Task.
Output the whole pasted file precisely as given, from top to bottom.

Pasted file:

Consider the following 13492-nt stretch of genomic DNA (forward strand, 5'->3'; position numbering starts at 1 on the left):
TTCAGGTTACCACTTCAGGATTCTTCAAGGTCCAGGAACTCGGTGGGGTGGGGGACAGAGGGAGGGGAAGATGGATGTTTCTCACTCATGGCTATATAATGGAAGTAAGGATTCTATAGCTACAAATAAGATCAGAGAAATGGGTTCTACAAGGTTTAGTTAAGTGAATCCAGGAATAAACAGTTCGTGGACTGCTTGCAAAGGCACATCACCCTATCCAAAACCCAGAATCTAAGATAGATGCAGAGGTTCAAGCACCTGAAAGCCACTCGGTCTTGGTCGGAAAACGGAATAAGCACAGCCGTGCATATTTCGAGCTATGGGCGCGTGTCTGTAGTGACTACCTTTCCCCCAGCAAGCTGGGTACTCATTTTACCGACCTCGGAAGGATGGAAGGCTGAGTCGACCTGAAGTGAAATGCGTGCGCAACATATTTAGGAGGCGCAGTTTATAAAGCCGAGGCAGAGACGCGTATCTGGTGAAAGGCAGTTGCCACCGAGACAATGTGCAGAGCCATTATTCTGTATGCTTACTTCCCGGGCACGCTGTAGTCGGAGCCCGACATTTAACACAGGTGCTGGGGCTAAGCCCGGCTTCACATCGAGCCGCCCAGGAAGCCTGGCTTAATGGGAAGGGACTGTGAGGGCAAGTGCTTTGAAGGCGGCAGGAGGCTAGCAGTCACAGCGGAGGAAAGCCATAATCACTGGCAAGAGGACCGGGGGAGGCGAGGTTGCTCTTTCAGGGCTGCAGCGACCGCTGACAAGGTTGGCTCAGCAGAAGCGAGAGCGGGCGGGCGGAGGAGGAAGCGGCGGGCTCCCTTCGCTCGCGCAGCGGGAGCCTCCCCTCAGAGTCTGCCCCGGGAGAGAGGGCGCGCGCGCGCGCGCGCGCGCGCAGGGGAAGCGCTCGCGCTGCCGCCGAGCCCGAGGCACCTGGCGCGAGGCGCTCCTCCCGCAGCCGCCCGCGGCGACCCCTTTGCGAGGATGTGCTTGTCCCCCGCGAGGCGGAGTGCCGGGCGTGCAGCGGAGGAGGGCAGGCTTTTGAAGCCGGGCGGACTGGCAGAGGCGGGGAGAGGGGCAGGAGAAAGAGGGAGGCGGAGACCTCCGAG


Consider the following 13492-nt stretch of genomic DNA (forward strand, 5'->3'; position numbering starts at 1 on the left):
TTCAGGTTACCACTTCAGGATTCTTCAAGGTCCAGGAACTCGGTGGGGTGGGGGACAGAGGGAGGGGAAGATGGATGTTTCTCACTCATGGCTATATAATGGAAGTAAGGATTCTATAGCTACAAATAAGATCAGAGAAATGGGTTCTACAAGGTTTAGTTAAGTGAATCCAGGAATAAACAGTTCGTGGACTGCTTGCAAAGGCACATCACCCTATCCAAAACCCAGAATCTAAGATAGATGCAGAGGTTCAAGCACCTGAAAGCCACTCGGTCTTGGTCGGAAAACGGAATAAGCACAGCCGTGCATATTTCGAGCTATGGGCGCGTGTCTGTAGTGACTACCTTTCCCCCAGCAAGCTGGGTACTCATTTTACCGACCTCGGAAGGATGGAAGGCTGAGTCGACCTGAAGTGAAATGCGTGCGCAACATATTTAGGAGGCGCAGTTTATAAAGCCGAGGCAGAGACGCGTATCTGGTGAAAGGCAGTTGCCACCGAGACAATGTGCAGAGCCATTATTCTGTATGCTTACTTCCCGGGCACGCTGTAGTCGGAGCCCGACATTTAACACAGGTGCTGGGGCTAAGCCCGGCTTCACATCGAGCCGCCCAGGAAGCCTGGCTTAATGGGAAGGGACTGTGAGGGCAAGTGCTTTGAAGGCGGCAGGAGGCTAGCAGTCACAGCGGAGGAAAGCCATAATCACTGGCAAGAGGACCGGGGGAGGCGAGGTTGCTCTTTCAGGGCTGCAGCGACCGCTGACAAGGTTGGCTCAGCAGAAGCGAGAGCGGGCGGGCGGAGGAGGAAGCGGCGGGCTCCCTTCGCTCGCGCAGCGGGAGCCTCCCCTCAGAGTCTGCCCCGGGAGAGAGGGCGCGCGCGCGCGCGCGCGCGCGCAGGGGAAGCGCTCGCGCTGCCGCCGAGCCCGAGGCACCTGGCGCGAGGCGCTCCTCCCGCAGCCGCCCGCGGCGACCCCTTTGCGAGGATGTGCTTGTCCCCCGCGAGGCGGAGTGCCGGGCGTGCAGCGGAGGAGGGCAGGCTTTTGAAGCCGGGCGGACTGGCAGAGGCGGGGAGAGGGGCAGGAGAAAGAGGGAGGCGGAGACCTCCGAG